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Investigating the potential role of TRPA1 in locomotion and cardiovascular control during hypertension

Research output: Contribution to journalArticle

Original languageEnglish
Article numbere00052
Number of pages17
JournalPharmacology research & perspectives
Volume2
Issue number4
DOIs
Publication statusPublished - Aug 2014

King's Authors

Abstract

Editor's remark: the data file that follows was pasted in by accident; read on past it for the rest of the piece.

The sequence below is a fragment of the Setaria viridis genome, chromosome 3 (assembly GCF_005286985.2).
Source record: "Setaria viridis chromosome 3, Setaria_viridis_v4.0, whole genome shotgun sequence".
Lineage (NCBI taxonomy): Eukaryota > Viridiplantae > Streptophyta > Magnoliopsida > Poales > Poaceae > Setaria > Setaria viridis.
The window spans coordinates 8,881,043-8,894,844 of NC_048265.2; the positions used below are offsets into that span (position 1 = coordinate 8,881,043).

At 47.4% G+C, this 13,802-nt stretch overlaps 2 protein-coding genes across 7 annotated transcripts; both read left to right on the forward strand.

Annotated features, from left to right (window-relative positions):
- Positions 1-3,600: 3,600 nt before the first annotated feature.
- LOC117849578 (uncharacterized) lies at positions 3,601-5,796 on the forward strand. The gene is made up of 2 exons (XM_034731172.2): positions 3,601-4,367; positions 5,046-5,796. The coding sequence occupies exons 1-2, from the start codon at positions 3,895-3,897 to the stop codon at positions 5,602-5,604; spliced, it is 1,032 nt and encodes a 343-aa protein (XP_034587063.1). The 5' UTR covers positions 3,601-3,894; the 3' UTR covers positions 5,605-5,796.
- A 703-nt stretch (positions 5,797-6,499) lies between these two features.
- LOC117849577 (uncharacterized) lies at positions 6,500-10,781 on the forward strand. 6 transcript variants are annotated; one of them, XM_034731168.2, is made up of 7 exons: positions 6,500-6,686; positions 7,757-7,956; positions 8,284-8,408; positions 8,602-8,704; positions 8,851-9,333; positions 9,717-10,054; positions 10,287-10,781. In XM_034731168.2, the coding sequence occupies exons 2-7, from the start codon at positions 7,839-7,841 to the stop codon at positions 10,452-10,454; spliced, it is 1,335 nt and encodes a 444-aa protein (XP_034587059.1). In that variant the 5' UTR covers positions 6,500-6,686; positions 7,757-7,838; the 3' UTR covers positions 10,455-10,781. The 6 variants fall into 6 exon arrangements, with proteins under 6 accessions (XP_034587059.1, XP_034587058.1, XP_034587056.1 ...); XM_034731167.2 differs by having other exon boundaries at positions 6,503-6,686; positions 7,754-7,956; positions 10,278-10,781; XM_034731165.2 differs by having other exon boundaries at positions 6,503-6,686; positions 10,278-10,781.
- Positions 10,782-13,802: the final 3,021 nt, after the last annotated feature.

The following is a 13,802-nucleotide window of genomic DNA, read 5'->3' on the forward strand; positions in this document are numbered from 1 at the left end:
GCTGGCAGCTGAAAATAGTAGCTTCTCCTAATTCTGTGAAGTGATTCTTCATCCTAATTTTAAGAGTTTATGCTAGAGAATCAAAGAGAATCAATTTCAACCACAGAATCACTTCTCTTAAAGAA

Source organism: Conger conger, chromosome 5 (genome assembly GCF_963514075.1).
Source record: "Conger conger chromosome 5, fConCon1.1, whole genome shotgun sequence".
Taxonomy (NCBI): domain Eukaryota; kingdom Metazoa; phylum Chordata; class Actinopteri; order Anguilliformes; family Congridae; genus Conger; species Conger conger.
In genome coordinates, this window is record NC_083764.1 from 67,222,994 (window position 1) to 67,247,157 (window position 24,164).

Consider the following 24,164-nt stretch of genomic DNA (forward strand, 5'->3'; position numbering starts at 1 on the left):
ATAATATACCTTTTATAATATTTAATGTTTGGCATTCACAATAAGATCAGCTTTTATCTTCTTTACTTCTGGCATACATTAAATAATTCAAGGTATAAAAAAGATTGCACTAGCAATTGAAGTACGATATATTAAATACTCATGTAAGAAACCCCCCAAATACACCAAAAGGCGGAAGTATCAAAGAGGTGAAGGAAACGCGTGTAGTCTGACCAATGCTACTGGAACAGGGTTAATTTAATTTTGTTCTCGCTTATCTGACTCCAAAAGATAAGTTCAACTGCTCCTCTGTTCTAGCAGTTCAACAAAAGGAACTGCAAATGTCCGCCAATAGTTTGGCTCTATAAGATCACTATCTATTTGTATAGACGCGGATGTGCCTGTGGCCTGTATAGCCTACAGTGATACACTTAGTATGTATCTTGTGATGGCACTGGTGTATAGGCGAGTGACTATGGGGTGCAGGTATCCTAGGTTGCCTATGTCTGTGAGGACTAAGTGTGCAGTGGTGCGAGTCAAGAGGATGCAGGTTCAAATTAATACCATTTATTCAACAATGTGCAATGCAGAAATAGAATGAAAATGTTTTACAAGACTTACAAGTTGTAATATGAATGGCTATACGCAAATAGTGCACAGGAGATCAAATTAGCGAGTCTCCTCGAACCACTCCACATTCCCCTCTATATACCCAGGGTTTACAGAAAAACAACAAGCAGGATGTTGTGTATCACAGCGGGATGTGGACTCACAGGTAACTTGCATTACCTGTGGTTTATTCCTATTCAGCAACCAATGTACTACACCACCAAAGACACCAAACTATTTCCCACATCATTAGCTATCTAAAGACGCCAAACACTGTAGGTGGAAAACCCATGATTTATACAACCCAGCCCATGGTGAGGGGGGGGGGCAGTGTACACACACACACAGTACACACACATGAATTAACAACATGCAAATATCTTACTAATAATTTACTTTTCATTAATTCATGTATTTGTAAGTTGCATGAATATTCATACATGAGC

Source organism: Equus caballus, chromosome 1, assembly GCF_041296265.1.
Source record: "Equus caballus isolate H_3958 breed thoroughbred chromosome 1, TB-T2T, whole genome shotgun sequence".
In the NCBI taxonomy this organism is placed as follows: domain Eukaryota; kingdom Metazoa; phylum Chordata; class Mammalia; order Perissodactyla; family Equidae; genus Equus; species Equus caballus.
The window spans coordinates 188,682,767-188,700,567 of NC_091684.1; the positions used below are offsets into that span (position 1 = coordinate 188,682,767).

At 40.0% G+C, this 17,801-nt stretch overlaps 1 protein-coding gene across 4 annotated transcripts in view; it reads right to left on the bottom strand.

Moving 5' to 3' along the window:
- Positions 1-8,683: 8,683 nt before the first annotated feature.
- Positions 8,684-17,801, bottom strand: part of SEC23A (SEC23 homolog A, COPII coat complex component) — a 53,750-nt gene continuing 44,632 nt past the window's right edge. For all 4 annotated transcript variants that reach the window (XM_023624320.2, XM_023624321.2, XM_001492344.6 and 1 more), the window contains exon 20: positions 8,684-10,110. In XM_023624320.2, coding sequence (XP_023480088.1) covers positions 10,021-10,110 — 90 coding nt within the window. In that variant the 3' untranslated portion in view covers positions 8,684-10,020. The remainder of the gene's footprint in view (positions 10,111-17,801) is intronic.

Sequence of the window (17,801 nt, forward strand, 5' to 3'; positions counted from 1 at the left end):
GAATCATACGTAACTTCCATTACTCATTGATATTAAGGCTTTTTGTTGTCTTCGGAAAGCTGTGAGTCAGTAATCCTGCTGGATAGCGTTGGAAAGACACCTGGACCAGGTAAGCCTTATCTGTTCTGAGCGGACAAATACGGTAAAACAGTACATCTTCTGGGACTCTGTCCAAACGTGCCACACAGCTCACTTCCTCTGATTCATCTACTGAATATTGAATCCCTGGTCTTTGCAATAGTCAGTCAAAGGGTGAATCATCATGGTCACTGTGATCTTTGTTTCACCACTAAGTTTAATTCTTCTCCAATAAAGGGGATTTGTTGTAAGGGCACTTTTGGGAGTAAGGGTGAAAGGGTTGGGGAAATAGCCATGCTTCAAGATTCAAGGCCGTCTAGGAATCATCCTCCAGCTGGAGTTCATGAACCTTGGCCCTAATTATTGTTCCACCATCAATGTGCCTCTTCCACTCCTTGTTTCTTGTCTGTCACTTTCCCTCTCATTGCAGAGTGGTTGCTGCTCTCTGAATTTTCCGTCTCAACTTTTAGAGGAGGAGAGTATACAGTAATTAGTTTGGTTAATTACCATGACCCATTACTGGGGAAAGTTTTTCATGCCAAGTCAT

Radiotelemetry was used to investigate the in vivo cardiovascular and activity phenotype of both TRPA1 (transient receptor potential ankyrin 1) wild-type (WT) and TRPA1 knockout (KO) mice. After baseline recording, experimental hypertension was induced using angiotensin II infusion (1.1 mg(-1) kg(-1) a day, for 14 days). TRPA1 WT and KO mice showed similar morphological and functional cardiovascular parameters, including similar basal blood pressure (BP), heart rate, size, and function. Similar hypertension was also displayed in response to angiotensin II (156 ± 7 and 165 ± 11 mmHg, systolic BP ± SEM, n = 5-6). TRPA1 KO mice showed increased hypertensive hypertrophy (heart weight:tibia length: 7.3 ± 1.6 mg mm(-1) vs. 8.8 ± 1.7 mg mm(-1)) and presented with blunted interleukin 6 (IL-6) production compared with hypertensive WT mice (151 ± 24 vs. 89 ± 16 pg mL(-1)). TRPA1 expression in dorsal root ganglion (DRG) neurones was upregulated during hypertension (163% of baseline expression). Investigations utilizing the TRPA1 agonist cinnamaldehyde (CA) on mesenteric arterioles isolated from näive mice suggested a lack of TRPA1-dependent vasoreactivity in this vascular bed; a site with notable ability to alter total peripheral resistance. However, mesenteric arterioles isolated from TRPA1 KO hypertensive mice displayed significantly reduced ability to relax in response to nitric oxide (NO) (P < 0.05). Unexpectedly, naïve TRPA1 KO mice also displayed physical hyperactivity traits at baseline, which was exacerbated during hypertension. In conclusion, our study provides a novel cardiovascular characterization of TRPA1 KO mice in a model of hypertension. Results suggest that TRPA1 has a limited role in global cardiovascular control, but we demonstrate an unexpected capacity for TRPA1 to regulate physical activity.

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